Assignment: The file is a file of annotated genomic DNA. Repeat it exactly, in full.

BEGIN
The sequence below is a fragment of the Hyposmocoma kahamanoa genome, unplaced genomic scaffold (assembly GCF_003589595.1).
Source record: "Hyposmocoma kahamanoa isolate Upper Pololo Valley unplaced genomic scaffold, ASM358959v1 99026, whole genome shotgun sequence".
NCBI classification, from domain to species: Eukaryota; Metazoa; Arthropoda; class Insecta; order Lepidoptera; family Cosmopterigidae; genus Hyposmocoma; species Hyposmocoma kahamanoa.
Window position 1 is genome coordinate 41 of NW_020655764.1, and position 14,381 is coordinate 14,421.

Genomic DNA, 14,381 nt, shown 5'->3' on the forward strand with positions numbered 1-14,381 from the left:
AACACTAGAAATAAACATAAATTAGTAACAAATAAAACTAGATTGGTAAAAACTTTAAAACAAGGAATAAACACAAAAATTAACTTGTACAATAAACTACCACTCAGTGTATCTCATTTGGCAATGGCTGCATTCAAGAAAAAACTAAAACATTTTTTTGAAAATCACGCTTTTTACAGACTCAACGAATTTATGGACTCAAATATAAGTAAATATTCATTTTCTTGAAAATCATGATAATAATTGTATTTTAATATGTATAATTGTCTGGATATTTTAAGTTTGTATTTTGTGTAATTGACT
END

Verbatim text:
The sequence below is a fragment of the Hyposmocoma kahamanoa genome, unplaced genomic scaffold (assembly GCF_003589595.1).
Source record: "Hyposmocoma kahamanoa isolate Upper Pololo Valley unplaced genomic scaffold, ASM358959v1 99026, whole genome shotgun sequence".
NCBI classification, from domain to species: Eukaryota; Metazoa; Arthropoda; class Insecta; order Lepidoptera; family Cosmopterigidae; genus Hyposmocoma; species Hyposmocoma kahamanoa.
Window position 1 is genome coordinate 41 of NW_020655764.1, and position 14,381 is coordinate 14,421.

Genomic DNA, 14,381 nt, shown 5'->3' on the forward strand with positions numbered 1-14,381 from the left:
AACACTAGAAATAAACATAAATTAGTAACAAATAAAACTAGATTGGTAAAAACTTTAAAACAAGGAATAAACACAAAAATTAACTTGTACAATAAACTACCACTCAGTGTATCTCATTTGGCAATGGCTGCATTCAAGAAAAAACTAAAACATTTTTTTGAAAATCACGCTTTTTACAGACTCAACGAATTTATGGACTCAAATATAAGTAAATATTCATTTTCTTGAAAATCATGATAATAATTGTATTTTAATATGTATAATTGTCTGGATATTTTAAGTTTGTATTTTGTGTAATTGACT